(b. 1961, Handan, China; lives and works in Beijing)
Decade. From the series Nibbling.
100 pieces of cotton clothing, metal hangers, dimensions variable
Courtesy of the artis
A self-taught artist working with folk art traditions such as paper cutting and sewing, Sun Furong started her first and most iconic series of installations, Nibbling, in 2003. Each installation is an “army” comprising one hundred sets of Chinese workers’ and military uniforms, that she, little by little, cuts, snips, and slashes with her dressmaker’s scissors, creating a dazzling effect, as if the garments have been nibbled. This work is simultaneously an act of exorcism from the traumatic cultural history the uniforms represent and of bitter remembrance of (and empathy for) those young people
like herself, who lived with scarcity and famine. However, the longer you look at the silhouettes, the more they resemble not an army but a choir: one that is about to burst into song.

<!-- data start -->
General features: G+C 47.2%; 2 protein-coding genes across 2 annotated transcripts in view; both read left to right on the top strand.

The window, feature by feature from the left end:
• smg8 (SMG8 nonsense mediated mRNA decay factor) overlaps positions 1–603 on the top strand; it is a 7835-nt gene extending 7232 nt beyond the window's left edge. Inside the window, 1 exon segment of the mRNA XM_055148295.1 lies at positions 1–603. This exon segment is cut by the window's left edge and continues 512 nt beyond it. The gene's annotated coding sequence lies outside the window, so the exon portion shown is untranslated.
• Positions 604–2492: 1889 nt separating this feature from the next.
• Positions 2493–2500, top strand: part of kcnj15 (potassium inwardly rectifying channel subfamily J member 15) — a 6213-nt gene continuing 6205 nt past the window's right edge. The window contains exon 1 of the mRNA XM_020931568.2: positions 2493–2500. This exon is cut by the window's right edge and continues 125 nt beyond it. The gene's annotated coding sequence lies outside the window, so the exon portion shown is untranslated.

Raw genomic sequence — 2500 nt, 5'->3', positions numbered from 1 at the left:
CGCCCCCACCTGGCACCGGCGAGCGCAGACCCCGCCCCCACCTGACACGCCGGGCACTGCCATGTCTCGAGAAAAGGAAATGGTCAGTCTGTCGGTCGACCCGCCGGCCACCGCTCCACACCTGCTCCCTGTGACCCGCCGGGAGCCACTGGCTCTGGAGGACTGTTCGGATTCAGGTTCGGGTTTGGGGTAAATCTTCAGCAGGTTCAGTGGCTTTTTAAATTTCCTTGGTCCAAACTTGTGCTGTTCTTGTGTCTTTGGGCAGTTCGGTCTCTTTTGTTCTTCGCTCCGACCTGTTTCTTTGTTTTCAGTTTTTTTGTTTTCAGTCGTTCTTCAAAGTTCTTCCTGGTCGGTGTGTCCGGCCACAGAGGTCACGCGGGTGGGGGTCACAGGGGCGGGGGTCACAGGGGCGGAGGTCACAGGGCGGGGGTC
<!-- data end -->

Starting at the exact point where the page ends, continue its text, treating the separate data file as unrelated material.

Sun recalls how, as a schoolgirl during the Cultural Revolution, she was reluctant to participate in any revolutionary or political events the school engaged in because each time it meant an enormous effort to borrow the so-called Zhongshan zhuang suit (a tunic that was the uniform of Chinese society at the time) from other families, as it was difficult to obtain. These suits were sewn at home and then patched up again and again over the years. “We Chinese,” writes Sun, “are very hard working, frugal, and very good at surviving. That is, we take off our clothes outside at night, wash them, and put them on again the next day.”